KnE Energy | The 3rd International Conference on Particle Physics and Astrophysics (ICPPA) | pages: 1–9

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1. Introduction

The first studies of the neutron halo led to the discovery of completely new nuclear configurations. In particular, this statement applies to three-particle systems near the neutron stability boundary. The most popular structure here was the so-called the Borromian scheme in which each pair of particles does not form a bound cluster (for example, in the nucleus 11 Li, considered as 9 Li + n + n, 10 Li and the dineutron are not connected), and together they form a nucleus stable with respect to neutron emission. A large number of papers have been devoted to the study of the Borromian structures (see, for example, reviews [1]). Along with the Borromian structures were also discussed those in which one of the three pairs turned out to be loosely related. To emphasize the difference between the latter and other three-particle halos, it was suggested to call such configurations, including similar objects in atomic and molecular physics, "tango-halo” [2].

There were few candidates for belonging to the “tango-halo” in the nuclear physics (see review [3]). For example, they referred to the nucleus 8 B [3], considered as a 7 Be cluster (the binding energy of 3 He + 4 He is 1.59 MeV), plus the proton forming a halo, whose binding energy is only 137 keV. The question to what extent the correlated motion of 3 He and 4 He in composition 8 B determines the halo properties and whether it is impossible to consider this problem simply as a two-body remained open. Nevertheless, the term "tango - halo" has been preserved in some recent articles [4].

One of the most interesting and accessible to research is the 6 Li nucleus. Its three lower states have the configuration α + p + n. In the ground state, 1 + nucleons are combined into a deuteron, and 6 Li has a well-defined quasimolecular structure "alpha particle” plus deuteron. The review [3] formally refers this state to tango-halo, referring to the correlated motion of the proton and neutron in the deuteron and the absence of bound states of α + p and α + n. True, it is stipulated that in this case it is not entirely correct to speak of any halo, since the deuteron itself is quite compact (the binding energy of 2 H = p + n is 2.2 MeV), and the distance to the decay threshold 6 Li 4 He + p + n is large (3.7 MeV).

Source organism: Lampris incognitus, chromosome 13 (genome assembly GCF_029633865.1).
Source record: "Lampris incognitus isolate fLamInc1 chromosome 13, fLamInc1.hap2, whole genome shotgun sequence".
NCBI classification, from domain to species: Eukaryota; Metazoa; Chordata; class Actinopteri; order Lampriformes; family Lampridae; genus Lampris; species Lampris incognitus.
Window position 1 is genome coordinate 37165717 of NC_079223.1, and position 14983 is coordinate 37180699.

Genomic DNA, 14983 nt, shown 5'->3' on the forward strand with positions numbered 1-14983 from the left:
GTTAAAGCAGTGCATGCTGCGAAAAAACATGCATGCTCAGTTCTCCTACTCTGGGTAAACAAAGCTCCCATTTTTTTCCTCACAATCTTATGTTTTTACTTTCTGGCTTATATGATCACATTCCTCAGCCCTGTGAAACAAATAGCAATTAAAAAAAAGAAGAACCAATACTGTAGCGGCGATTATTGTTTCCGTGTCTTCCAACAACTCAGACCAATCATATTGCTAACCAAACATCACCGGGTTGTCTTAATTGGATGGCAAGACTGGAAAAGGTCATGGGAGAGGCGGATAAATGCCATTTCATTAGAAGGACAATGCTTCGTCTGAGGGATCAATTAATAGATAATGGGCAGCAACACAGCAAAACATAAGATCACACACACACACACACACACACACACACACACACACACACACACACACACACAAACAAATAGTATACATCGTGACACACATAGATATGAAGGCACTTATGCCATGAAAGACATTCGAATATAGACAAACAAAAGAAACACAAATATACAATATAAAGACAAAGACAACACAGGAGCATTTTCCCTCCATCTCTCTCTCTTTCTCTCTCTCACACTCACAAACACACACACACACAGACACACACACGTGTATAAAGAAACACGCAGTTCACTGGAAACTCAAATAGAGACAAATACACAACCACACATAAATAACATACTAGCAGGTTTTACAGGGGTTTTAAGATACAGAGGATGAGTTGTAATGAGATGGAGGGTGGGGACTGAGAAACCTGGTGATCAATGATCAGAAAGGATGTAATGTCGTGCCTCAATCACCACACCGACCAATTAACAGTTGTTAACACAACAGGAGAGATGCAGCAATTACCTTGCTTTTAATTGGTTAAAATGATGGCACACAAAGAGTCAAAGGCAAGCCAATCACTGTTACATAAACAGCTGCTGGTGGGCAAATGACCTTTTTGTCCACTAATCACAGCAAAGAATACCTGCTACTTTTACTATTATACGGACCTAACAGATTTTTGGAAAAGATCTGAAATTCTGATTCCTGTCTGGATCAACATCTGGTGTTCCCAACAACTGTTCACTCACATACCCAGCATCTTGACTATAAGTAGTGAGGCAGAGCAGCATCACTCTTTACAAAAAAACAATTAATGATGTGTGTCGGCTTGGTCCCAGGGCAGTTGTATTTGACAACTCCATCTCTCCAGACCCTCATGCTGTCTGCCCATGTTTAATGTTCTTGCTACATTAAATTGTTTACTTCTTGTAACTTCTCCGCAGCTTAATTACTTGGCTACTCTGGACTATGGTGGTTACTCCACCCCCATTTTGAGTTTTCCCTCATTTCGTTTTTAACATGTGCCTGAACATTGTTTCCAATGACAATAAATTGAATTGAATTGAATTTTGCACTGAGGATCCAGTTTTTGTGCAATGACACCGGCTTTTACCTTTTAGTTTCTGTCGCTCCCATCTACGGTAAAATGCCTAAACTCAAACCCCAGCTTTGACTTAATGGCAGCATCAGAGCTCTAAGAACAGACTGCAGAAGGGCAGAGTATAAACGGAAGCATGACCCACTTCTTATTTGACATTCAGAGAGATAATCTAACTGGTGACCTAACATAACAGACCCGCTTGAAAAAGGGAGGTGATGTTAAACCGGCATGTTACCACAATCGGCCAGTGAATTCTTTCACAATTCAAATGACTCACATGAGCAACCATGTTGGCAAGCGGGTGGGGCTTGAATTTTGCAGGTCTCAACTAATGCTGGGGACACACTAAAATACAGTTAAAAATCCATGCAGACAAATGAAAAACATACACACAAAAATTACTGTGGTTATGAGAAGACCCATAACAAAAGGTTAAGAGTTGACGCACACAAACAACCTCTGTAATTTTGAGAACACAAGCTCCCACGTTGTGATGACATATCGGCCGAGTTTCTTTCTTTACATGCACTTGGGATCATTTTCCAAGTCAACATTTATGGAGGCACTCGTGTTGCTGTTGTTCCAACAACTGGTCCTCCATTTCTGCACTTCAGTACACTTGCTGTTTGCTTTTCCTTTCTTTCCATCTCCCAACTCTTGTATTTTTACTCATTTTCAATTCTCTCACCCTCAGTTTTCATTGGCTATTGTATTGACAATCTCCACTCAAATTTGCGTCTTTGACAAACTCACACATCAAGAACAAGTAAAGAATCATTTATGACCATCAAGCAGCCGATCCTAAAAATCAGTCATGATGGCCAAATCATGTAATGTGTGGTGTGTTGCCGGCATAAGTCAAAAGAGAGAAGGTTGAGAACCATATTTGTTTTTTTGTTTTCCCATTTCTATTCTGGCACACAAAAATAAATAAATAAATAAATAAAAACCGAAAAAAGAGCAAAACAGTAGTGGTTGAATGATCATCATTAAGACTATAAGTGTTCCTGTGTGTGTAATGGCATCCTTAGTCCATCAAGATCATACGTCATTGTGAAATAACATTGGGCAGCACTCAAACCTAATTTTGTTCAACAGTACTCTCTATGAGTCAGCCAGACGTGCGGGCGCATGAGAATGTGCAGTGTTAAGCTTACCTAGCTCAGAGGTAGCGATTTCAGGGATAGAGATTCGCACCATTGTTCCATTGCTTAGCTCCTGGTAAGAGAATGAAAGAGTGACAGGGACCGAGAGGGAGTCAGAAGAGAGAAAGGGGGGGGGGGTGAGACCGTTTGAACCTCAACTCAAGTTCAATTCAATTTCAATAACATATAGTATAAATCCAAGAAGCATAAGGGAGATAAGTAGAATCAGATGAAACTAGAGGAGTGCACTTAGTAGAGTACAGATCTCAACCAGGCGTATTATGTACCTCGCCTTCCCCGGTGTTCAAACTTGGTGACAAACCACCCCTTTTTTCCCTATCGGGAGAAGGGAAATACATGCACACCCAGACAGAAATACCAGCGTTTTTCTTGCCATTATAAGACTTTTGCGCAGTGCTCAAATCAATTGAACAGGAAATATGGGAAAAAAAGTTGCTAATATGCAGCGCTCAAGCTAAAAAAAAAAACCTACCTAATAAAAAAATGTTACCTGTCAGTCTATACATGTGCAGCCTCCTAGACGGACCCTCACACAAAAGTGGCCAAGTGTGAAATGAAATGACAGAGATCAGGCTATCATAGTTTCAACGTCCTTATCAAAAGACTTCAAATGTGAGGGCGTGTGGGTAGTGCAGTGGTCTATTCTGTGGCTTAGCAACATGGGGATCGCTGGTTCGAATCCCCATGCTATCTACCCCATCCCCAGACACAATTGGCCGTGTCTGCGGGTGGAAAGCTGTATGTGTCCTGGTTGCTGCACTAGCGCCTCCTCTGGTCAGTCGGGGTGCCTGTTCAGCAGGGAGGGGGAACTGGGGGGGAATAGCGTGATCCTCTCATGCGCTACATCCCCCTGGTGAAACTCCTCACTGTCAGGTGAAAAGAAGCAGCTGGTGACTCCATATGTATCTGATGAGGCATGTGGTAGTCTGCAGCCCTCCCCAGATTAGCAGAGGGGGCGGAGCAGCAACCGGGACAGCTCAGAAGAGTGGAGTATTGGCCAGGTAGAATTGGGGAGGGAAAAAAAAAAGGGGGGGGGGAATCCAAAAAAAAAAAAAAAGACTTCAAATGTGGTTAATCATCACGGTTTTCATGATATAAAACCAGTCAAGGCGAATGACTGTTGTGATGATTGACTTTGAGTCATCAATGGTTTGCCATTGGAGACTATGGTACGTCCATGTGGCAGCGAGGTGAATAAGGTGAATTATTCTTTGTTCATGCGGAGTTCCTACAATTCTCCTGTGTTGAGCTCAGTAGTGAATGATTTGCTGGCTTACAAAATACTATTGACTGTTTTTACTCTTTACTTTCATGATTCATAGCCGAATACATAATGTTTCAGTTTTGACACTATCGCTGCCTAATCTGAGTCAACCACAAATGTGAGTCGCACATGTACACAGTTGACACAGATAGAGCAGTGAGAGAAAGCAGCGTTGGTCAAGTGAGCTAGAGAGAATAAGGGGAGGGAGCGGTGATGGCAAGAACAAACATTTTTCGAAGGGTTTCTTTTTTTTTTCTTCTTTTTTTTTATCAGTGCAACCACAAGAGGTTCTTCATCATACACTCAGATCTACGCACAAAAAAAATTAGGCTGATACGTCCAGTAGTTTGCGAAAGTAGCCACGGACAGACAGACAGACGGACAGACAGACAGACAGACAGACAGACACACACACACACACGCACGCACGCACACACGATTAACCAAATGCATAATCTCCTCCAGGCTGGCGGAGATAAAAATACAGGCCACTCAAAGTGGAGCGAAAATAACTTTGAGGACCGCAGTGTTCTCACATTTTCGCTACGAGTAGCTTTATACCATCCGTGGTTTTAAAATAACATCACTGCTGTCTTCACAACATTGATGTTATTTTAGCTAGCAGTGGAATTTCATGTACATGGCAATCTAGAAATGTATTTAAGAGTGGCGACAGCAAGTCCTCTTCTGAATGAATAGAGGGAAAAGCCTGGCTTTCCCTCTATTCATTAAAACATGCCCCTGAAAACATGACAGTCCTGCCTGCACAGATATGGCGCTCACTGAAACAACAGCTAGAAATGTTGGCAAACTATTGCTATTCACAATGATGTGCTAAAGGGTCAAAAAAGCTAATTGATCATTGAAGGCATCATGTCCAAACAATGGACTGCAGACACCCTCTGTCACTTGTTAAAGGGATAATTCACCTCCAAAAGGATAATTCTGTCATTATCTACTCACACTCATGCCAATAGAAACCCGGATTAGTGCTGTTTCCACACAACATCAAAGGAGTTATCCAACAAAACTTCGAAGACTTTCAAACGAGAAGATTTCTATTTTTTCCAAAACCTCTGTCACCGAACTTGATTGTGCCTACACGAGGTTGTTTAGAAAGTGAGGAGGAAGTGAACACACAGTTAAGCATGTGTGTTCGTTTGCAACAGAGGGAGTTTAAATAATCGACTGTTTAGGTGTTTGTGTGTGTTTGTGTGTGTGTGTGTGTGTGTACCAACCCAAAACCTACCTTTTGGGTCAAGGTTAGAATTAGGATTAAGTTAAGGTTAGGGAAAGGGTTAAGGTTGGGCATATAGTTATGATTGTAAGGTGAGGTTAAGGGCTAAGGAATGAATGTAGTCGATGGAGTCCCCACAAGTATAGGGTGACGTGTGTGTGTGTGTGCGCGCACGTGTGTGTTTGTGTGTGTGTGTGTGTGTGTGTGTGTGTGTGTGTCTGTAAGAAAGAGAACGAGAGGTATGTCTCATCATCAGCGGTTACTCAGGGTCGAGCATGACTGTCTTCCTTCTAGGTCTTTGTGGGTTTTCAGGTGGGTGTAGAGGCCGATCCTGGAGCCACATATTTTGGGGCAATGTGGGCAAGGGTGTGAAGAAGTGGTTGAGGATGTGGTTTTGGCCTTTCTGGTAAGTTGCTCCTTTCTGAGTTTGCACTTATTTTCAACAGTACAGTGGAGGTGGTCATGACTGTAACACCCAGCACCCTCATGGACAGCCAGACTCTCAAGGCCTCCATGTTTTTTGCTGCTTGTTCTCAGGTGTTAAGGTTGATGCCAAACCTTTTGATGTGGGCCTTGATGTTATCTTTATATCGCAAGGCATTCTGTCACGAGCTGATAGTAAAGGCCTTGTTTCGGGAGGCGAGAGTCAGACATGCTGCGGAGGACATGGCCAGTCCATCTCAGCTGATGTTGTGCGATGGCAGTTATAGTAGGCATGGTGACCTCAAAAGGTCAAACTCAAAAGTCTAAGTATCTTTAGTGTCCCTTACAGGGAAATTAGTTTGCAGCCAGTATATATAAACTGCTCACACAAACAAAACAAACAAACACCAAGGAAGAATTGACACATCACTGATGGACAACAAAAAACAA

The first excited state of 2.19 MeV, 3 + lies above the threshold 6 Li α + d (1.474 MeV) and under the threshold 6 Li 4 He + p + n. Most likely the conservation of the structure of the ground state with the difference that the deuteron now has an orbital momentum L = 2.

As far as we know, the question of a halo (deuteron or proton-neutron) in this state has not been discussed.

The second excited state is 3.56 MeV, 0 + is only 14 keV under the decay threshold 6 Li 4 He + p + n, and it is quite natural to expect a proton-neutron halo in it. Obviously, in the "singlet" deuteron in the alpha-particle field, the p-n correlation is significant, and according to the classification [3], this halo refers to the "tango" type. The latter was predicted [5] on the basis that the calculated distributions of the nucleon densities in it and in the isobar-analog ground state 6 He, which already knew the presence of a two-neutron halo, are very close.

Thus, all three lower 6 Li states are associated with the halo problem, in particular, with its “tango” variety. The presence of a halo in the 0 + state does not raise any doubts. However, up to now there have been no experimental data on the most important characteristic, which makes it possible to identify the halo radii of the excited states under discussion.

The purpose of this paper was to determine the radii of these states using the Modified diffraction model [6], analyzing data on inelastic and elastic scattering. To determine the radius of the 3.56-MeV state, only the data [7] on elastic and inelastic scattering of 3 He + 6 Li at the energies of 24.6 and 27.0 MeV satisfied the necessary requirements. To determine the radius of the state 3 + , 2.19 MeV, the data of [8] were used. The cross sections for elastic scattering were taken from [9].

2. Methods of analysis

Calculations of the cross sections for elastic scattering were carried out using a semi-microscopic dispersion optical model of SMDOM [10]. For monitoring, we compared the calculations made by the coupled channel method [8] and obtained additional confirmation that the minima/maxima of the angular distributions used in the MDM analysis are indeed diffraction.